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The new French wealth tax: understanding the perimeters of the Impôt sur la Fortune Immobilière

Since 1st January 2018, the ISF (Impôt de Solidarité sur la Fortune) has been replaced by the new annual real estate wealth tax, known as IFI (Impôt sur la Fortune Immobilière), which is a tax on immovable property whose taxable base is limited to non-business related real estate assets.

Bilingual lawyer Benjamin Kergueno, who operates offices in the heart of Nice as well as near the British Museum in London, shares his advice about French income tax for non-French residents. Therefore, securities, banking and financial investments, cash, jewels, furniture, shares, fine wines and other valuables are excluded. The premises used for the taxpayer’s main professional activity and property used for furnished rental activity (provided the landlord is a registered professional landlord) are also exempt from the new wealth tax.

IFI is based on the wealth of the household, including spouse and children. Unmarried couples living together are treated as one household for wealth tax purposes.

If you are French resident, there is also a 30% allowance against the value of your principal home. This does not apply to second homes and/or in relation to a property held through a Société Civile Immobilière (SCI).

Non-residents will only be liable for this tax based on real estate located in France. The tax threshold remains the same in 2018: €1.3 million (net asset value).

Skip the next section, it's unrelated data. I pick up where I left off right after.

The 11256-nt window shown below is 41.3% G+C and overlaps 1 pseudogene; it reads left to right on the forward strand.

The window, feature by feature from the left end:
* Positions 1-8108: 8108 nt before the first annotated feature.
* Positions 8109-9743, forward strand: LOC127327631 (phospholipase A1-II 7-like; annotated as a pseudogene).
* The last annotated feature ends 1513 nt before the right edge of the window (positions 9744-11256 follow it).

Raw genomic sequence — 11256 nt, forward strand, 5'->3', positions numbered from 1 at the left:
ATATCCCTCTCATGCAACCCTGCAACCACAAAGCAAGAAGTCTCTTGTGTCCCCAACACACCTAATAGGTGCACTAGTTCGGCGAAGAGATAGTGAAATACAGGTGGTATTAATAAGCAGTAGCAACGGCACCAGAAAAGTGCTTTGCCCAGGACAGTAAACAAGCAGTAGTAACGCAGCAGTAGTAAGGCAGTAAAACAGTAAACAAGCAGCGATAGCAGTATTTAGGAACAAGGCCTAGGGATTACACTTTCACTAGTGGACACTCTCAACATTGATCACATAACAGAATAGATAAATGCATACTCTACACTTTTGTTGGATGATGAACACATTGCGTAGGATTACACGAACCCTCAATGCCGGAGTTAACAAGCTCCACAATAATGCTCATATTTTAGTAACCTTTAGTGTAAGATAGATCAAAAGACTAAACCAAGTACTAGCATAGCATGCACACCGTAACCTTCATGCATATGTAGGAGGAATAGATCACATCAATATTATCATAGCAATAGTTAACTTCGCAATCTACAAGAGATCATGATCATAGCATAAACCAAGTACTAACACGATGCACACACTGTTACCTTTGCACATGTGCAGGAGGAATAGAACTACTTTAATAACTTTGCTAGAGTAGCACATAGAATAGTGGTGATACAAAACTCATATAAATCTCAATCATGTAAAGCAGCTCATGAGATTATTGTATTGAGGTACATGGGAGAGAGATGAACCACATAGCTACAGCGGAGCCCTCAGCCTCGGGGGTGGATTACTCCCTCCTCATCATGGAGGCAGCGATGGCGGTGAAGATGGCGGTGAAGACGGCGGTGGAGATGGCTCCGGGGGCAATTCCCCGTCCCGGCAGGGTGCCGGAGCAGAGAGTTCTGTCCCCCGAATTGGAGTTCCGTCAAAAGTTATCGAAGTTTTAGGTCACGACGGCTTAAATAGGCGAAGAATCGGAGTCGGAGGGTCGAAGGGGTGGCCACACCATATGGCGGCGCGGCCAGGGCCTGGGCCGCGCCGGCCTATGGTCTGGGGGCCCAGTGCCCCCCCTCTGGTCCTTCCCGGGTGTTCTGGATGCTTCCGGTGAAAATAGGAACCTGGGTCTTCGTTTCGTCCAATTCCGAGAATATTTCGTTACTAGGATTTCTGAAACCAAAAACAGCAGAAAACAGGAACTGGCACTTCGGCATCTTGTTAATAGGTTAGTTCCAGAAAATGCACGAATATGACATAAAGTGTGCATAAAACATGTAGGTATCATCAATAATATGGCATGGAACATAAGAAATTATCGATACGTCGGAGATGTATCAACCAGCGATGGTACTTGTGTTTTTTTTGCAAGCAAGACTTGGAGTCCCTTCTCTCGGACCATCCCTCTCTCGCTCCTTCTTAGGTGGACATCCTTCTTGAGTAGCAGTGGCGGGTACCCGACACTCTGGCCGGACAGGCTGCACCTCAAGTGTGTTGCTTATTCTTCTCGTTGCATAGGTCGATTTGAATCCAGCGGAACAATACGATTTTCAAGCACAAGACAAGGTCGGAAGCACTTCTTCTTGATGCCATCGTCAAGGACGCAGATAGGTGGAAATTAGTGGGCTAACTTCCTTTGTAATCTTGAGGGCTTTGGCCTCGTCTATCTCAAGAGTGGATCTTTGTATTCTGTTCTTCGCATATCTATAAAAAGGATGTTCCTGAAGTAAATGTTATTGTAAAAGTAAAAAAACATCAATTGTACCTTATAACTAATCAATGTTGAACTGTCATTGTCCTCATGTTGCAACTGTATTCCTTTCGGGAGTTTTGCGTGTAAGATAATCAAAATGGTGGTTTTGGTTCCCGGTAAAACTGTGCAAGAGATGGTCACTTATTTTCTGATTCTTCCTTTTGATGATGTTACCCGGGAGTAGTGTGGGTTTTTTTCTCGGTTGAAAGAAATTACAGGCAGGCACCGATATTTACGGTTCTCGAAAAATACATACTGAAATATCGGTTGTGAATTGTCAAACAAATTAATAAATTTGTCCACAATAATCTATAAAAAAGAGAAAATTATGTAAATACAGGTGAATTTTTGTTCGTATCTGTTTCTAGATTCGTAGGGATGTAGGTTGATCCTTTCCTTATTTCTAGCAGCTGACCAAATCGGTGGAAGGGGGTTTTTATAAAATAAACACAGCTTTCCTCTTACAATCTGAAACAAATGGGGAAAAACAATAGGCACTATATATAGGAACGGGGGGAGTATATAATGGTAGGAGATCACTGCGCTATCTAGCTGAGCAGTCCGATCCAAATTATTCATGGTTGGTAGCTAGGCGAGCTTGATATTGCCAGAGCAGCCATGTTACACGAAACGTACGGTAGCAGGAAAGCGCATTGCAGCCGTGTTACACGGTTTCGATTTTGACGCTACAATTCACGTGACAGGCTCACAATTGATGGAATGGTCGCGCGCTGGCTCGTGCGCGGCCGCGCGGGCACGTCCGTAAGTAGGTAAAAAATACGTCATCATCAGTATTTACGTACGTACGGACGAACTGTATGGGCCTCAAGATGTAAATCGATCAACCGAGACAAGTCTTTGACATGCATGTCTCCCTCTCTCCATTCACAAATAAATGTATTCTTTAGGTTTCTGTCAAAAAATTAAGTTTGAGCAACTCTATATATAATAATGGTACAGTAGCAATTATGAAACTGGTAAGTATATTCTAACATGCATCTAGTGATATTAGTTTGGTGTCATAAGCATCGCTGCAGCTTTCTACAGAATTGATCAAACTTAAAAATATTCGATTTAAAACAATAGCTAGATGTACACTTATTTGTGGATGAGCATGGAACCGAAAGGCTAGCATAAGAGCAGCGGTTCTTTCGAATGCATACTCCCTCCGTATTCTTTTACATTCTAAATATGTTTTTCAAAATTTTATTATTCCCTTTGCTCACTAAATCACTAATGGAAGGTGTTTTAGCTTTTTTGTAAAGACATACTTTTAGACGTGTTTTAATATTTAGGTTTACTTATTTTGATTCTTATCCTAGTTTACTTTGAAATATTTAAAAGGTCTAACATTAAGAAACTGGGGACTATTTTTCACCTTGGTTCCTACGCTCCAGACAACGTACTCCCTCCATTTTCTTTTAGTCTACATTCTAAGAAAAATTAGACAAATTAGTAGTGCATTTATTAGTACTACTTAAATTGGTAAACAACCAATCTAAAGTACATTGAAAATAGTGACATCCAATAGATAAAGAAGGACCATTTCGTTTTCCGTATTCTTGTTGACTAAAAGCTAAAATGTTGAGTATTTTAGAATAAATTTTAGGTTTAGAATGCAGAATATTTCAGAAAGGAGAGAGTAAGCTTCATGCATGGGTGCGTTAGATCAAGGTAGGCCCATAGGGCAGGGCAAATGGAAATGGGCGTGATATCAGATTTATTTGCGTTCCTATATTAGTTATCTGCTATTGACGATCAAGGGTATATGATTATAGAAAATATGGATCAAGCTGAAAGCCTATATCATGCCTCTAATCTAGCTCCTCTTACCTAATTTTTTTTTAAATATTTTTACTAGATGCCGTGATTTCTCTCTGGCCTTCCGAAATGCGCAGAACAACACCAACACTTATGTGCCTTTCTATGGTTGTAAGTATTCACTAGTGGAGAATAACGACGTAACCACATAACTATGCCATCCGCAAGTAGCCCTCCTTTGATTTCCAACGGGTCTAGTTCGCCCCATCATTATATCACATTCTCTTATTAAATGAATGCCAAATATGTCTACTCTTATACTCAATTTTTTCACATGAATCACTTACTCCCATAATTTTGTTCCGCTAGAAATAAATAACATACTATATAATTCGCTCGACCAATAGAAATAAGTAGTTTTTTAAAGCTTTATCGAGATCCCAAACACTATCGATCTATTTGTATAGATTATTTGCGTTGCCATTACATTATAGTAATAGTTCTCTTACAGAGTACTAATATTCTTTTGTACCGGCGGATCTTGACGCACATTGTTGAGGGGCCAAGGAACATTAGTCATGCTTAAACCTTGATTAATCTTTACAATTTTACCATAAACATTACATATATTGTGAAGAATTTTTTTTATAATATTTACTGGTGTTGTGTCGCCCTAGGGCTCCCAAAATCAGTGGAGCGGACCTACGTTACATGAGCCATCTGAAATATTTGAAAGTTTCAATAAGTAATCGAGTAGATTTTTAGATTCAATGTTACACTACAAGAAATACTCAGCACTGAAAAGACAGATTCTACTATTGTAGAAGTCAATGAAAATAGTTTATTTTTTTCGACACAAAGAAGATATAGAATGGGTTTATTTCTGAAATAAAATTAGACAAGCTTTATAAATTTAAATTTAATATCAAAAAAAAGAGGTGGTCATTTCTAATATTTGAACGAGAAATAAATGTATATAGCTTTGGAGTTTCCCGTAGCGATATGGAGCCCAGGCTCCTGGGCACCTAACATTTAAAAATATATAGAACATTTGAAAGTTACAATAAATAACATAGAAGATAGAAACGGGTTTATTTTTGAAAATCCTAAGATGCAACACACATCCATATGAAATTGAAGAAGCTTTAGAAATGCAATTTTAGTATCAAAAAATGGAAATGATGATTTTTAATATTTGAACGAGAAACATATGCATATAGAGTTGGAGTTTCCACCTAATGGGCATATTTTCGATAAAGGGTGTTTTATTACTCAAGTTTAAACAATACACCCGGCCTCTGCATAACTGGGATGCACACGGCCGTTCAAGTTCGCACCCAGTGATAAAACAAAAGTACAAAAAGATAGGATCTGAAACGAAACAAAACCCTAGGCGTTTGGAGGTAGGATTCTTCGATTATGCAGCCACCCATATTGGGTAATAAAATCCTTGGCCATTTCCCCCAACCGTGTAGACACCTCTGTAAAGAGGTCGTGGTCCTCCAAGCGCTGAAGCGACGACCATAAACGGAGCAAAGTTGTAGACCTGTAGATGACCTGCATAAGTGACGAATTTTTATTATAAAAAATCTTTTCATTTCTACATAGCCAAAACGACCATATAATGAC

We would like to draw your attention to the following deductible liabilities:

-          Credit in Fine (repayable in one single payment at the end of the contract, allowing the deductibility of fixed-rate debt for the duration of the loan):  an amortisation element will be introduced and the deductible amount will reduce annually taking into account the years passed since the subscription of the loan to the entire loan period.

For example: this year, you take a loan in fine of €3 million for five years. Every year, the percentage of deductibility of the loan will decrease by 100/5 = 20% of the initial amount lent, which is €600,000 less annually. Thus: 2019 = € 2.4 million only (80% of the amount lent), 2020 = €1.8 million, 2021= € 1.2 million, 2020 =€600,000 and, starting from 2023, no further deduction will be allowed.

-          High value assets (>€5 million): the amount of debts admitted as deductible exceeds 60% of this value, the debt’s excess will be deductible for 50%.

For example: this year, you purchase a property for €5 million, fully financed by a loan, therefore the loan’s capital deductibility will be €4 million. Thus the amount of€3 million (the debt not exceeding 60%) is completely deductible. The remaining amount of €2 million (debt’s excess of 60%) remain deductible for €1 million (50%). Our law firm is here to assist you in choosing the best strategy for fiscal follow-up of your French assets as well for any real estate project in France.

 

attorney-counsel.com

benjamin.kergueno@attorney-counsel.com

 

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